Wanderlust is a regular series where we speak with a notable individual from the travel industry.
In an industry dominated by big-brand hotels, luxurious cruise tours and preorganized, cookie-cutter vacations to tropical beaches, the team at Koryo Tours are rebels. These renegades of tourism are most famous for their various tours to the DPRK, or North Korea, but the company offers so much more, including trips to Central Asia, Russia and Bhutan. To learn more about the company’s off-the-beaten-track tours, we caught up with Simon Cockerell, the general manager at Beijing-based Koryo Tours.
Koryo Tours is well-known for its DPRK adventures, but your team offers tours to other nations as well. When did the company start branching out?
In 2004, Turkmenistan Airlines opened flights between Ashgabat and Beijing. I was fortunate enough to be offered a ticket on their first flight and made a recce visit myself at that time. I found the country to be fascinating, friendly and deeply intriguing – just the kind of place we like to visit. I went again in early 2005 and then we started running group tours. Since then, we have consulted on various other projects for media, guidebooks and so on.
We continue to operate tours to Turkmenistan and have also added Tajikistan, Mongolia, parts of Russia, Kazakhstan and now Bhutan to the list. The reason for this expansion is basically to offer the kinds of people who travel with us an experience that they would not otherwise be able to arrange for themselves.
Of the Central Asia nations Koryo visits, which would you recommend to someone unfamiliar with the region?
The ‘easiest’ to visit would be Kazakhstan. It’s the most developed, has cities which are easy to get around, a cosmopolitan society and isn’t particularly hostile or difficult for first-time visitors. What we offer there is of course the highlights plus trips to some complicated and complex parts of the country, such as the nuclear weapons testing area of the Semipalatinsk Polygon, so that visitors get a complete range of experiences.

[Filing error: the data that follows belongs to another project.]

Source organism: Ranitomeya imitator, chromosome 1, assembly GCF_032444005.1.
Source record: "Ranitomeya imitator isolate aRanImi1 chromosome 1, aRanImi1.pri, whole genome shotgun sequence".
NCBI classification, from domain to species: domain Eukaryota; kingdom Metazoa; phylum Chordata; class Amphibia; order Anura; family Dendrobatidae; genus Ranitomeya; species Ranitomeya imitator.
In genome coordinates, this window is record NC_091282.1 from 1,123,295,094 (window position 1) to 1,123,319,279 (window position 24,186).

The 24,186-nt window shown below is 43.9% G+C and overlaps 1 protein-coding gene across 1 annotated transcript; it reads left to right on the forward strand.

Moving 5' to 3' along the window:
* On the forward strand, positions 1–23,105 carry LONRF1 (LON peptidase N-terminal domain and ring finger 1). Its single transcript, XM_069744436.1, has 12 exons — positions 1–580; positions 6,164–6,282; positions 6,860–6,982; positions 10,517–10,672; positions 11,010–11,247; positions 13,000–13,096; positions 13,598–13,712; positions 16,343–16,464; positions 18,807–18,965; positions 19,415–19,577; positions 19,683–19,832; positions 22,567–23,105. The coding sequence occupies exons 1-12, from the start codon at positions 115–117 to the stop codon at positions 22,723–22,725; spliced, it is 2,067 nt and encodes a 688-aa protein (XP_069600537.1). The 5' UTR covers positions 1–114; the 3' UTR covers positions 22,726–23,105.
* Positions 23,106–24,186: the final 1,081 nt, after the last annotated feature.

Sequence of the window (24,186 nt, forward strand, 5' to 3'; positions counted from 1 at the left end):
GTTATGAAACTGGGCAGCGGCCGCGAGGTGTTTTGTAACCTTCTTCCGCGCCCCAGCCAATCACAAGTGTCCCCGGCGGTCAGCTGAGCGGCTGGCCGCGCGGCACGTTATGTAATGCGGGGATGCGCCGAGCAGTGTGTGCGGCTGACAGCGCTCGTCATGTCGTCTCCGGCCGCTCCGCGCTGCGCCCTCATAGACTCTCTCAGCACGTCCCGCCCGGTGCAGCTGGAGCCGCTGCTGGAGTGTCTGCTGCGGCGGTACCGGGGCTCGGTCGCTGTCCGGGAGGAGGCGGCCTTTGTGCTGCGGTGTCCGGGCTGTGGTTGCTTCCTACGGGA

For me, though, my first choice would be Turkmenistan – despite the well-documented complications of traveling there. It is the most difficult one and the most different to the others (only by a nose, though, Tajikistan is also a very distinct place). The travel experience there combines history, the current idiosyncratic system and its architectural and social manifestations, as well as very welcoming people.
I know this isn’t a conclusive answer but I would say that if someone has the time they should travel through all Central Asia.
Darvasa gas crater (the Gates of Hell), Turkmenistan. Wikimedia
The Gates of Hell in Turkmenistan is a fascinating spot. What can tourists expect from this destination?
The site is a giant pit formed by a gas extraction industrial accident decades ago. Leaking gas was ignited by locals to burn it off and yet here we are in 2020 and it is still burning. The moniker ‘Gates of Hell’ is one most people in Turkmenistan don’t bother with, but it is still accurate.
We drive there, pitch camp and our local drivers cook up a superb desert feast of shashlik and various vegetables. Visitors can go down to the crater, pose for photos, climb a nearby hill that offers a view into the heart of the inferno – made up of thousands of smaller flames, plus a giant central spout of fire – and simply be hypnotized by the experience. Birds often wheel overhead on the updraft and insects are called to the pit by some force that compels them to walk into the flames; it is simply an otherworldly place, and for the mild discomfort of sleeping one night in a tent with no toilet facilities nearby you get to experience something that will stay with you forever.
Whereabouts in the mighty Russian Federation does Koryo currently offer tours?
I have been to Russia something like 30 times and I strongly recommend it. It’s simply a unique country in so many ways. The places we operate tours to are remote and complicated parts that are perhaps not ideal for first-time visitors to Russia. If you join a tour with us and you haven’t been to Russia before, then stop in Moscow and St. Petersburg on the way for a touch of normality first.
We do trips to Norilsk in the Arctic circle, a closed-city (meaning foreigners aren’t allowed, we have a way in, though) that was originally a gulag mining settlement.
The other place we take tourists is to Magadan in the North of Russia’s Far East. Known primarily for its dark history as the worst of the gulag regions during the USSR’s darkest period, it has a stunning natural landscape punctuated by abandoned cities and towns. You’ll find resilience, humor (both dark and light), history (mostly dark) and vast distances of tough ground to cover.
To learn more about Koryo Tours, visit koryogroup.com